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  • The 100 Move Rule In Trice's Chess

    Chess players that are familiar with tournaments run by F.I.D.E. (which is pronounced "FEE-day," and is an acronym in French which translates into "The World Chess Federation" in English) are familiar with the so-called 50 Move Rule. Here is the explanation directly from the F.I.D.E. website, which you can read about by clicking this link or see the October 2020 verbiage of the rule shown below:
    Leave it to F.I.D.E. to find some way to complicate the language and the procedure for declaring the game drawn. Basically, if 50 moves go by without the capture of any piece or the movement of a pawn, the game is a draw by the 50-Move Rule. But, if a player was to make a move, that MIGHT indicate he is willing to play further. So.... F.I.D.E. decided that players should summon the Tournament Director to their board, write down your intended move so that your opponent can't see it, show this candidate move to the director, show your entire move list for the entire game to him, prove your case that there were no captures nor any pawn moves in the prior list for 50 moves (including your as-of-yet-unmoved intended move that you just wrote down), and only then will the game will be declared a draw. In Trice's Chess there is no need for all of this procedural nonsense. The game is automatically drawn without the need for claiming the draw without making a move as in the case with F.I.D.E. However, 100 moves must transpire before the game is automatically drawn.
    So Why 100 Moves in Trice's Chess Instead of 50 Moves in regular 8x8 Chess?

    Some time in the year 2004, Marc Bourzutschky and Ed Trice computed what is referred to as the complete set of 5-Piece Tablebases specifically for Trice's Chess. This includes every way to arrange 5 pieces on the board (2 of which are counted as the kings) with the exception of 4 on one side against the lone opponent's king. Imagine the endgame of King + Archbishop vs. King + Knight + Bishop for example. There are many, many ways to pit 3 pieces for one side against 2 for the other. The first piece can reside on any one of the 80 squares. The next piece has 79 availble squares since the first piece is already on one of them. So for one set of 5 pieces, there are 80 x 79 x 78 x 77 x 76 = 2,884,801,920 different arrangements. (There is a way to reduce this with symmetry math and indexing tricks in Computer Science, but we'll overlook this for now.) For each of these positions, either side can move, so that's really 5,769,603,840 (5.7 billion!) positions for each way to set up 5 pieces. The endgame of King + Chancellor vs. King + 2 Bishops would have 5.7 billion positions, as would King + Queen vs. King + Knight + Rook and so on and so on and so on.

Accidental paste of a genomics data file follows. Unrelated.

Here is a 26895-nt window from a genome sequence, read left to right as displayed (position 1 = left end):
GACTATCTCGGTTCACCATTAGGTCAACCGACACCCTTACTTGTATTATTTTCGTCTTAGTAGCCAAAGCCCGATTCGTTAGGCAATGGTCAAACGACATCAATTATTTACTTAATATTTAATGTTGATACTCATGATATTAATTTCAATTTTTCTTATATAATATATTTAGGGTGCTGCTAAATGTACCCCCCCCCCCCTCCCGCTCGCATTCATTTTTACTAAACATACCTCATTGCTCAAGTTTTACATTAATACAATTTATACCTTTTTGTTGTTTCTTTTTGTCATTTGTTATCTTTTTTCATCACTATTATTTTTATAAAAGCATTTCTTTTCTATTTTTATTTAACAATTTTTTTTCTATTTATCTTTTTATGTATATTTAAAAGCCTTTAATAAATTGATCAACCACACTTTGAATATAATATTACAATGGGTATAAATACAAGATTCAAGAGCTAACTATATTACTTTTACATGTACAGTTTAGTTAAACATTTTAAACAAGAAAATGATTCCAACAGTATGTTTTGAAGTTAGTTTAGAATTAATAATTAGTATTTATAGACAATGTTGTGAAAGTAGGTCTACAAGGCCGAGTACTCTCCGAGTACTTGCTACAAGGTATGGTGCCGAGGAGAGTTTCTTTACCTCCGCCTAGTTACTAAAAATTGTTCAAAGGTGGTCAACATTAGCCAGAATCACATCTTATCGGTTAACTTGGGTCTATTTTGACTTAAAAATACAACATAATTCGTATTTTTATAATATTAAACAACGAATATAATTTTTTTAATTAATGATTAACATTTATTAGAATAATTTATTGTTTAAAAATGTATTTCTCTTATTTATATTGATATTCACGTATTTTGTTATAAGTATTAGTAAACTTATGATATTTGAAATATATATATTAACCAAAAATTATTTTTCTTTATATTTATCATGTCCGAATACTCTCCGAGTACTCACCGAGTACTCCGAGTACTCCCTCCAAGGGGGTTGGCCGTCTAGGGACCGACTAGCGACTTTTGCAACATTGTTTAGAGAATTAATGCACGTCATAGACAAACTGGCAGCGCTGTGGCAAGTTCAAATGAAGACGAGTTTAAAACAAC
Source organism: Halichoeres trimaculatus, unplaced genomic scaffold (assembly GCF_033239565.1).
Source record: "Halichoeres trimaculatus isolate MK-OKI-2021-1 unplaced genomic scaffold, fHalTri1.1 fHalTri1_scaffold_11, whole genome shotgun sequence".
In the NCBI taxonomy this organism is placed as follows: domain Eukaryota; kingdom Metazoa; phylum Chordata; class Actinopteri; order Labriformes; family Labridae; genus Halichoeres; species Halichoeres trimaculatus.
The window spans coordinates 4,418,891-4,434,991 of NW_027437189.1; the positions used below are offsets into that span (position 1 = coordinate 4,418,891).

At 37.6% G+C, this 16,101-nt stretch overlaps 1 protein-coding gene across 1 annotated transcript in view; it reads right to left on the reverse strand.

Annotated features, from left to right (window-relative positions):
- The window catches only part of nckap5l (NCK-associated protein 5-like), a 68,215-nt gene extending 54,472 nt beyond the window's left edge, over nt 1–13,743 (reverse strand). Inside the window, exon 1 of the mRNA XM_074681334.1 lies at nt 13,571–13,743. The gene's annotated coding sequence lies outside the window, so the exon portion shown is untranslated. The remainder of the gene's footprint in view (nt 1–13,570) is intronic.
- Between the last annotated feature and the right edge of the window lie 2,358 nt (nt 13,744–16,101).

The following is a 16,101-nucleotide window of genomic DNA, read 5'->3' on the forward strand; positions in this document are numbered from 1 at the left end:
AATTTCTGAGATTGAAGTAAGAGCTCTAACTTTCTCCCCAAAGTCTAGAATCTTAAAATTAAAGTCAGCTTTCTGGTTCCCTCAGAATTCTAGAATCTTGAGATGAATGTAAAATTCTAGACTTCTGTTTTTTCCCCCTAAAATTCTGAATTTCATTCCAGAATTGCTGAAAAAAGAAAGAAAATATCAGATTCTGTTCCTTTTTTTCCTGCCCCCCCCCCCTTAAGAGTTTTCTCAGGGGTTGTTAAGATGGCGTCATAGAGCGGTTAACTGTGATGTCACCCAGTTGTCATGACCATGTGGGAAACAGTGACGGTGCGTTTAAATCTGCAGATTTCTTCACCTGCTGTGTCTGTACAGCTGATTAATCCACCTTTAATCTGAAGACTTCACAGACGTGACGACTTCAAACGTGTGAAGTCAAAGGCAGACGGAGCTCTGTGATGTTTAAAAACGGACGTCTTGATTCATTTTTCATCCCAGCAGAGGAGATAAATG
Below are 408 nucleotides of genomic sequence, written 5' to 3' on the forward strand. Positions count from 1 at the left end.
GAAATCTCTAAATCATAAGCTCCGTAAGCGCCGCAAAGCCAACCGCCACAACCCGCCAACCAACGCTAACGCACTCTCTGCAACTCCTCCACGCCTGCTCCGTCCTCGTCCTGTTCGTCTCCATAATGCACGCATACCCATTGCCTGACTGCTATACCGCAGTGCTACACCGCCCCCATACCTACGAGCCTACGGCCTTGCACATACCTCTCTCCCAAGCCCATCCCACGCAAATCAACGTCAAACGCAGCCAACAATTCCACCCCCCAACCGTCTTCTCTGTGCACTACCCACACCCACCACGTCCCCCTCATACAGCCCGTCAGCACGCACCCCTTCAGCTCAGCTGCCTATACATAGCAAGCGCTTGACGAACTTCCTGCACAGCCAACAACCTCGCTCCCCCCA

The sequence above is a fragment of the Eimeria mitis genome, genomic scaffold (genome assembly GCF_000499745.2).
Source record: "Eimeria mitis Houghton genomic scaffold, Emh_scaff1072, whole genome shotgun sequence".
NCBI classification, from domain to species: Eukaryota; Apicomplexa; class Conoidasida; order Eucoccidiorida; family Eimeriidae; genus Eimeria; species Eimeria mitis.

The entire computation took 30 days back in 2004. The computation must begin with the 3-piece set of tablebases, then it expands to 4, then 5. It was during the 4-piece computation that Ed Trice noticed this position:

    In the endgame of King + Archbishop vs. King + Bishop there exists a position (shown above) that requires 72 moves to win. It represents the longest known win on the 80-square board with only 4 pieces. You will notice there are no pawns on the board. A strong defensive player could repeatedly retreat his Bishop in such a way to try to avoid its capture, frustrating the side with the Archbishop. In so doing, one could easily exceed 50 moves, yet still be in lost position. The side with the Archbishop might "need some time" to figure out a winning technique for this difficult position. Ed Trice decided that a player should be given the opportunity to win a position that has been proven to be a win. Clearly more than 50 moves should be allowed, but how many more moves? It took a while, but the 5-piece tablebase data helped find a reasonable answer.

    The longest win in Trice's Chess is a forced checkmate in 268 moves IF the "50 Move Rule" is not applied. In the endgame of King + Queen + Pawn vs. King + Queen, the position above on the left is the starting arrangement for the longest win. With perfect play against optimal resistance, it takes white 98 moves just to advance the pawn once! You can see the move list and the resulting position above on the right. This is the major reason why the rule was extended to 100 moves in Trice's Chess. After moving the pawn, the counter is reset to zero! This is also the case if a capture is made. Then, the winning side gets another 100 moves to either checkmate, move a pawn, or make another capture, et cetera, et cetera.

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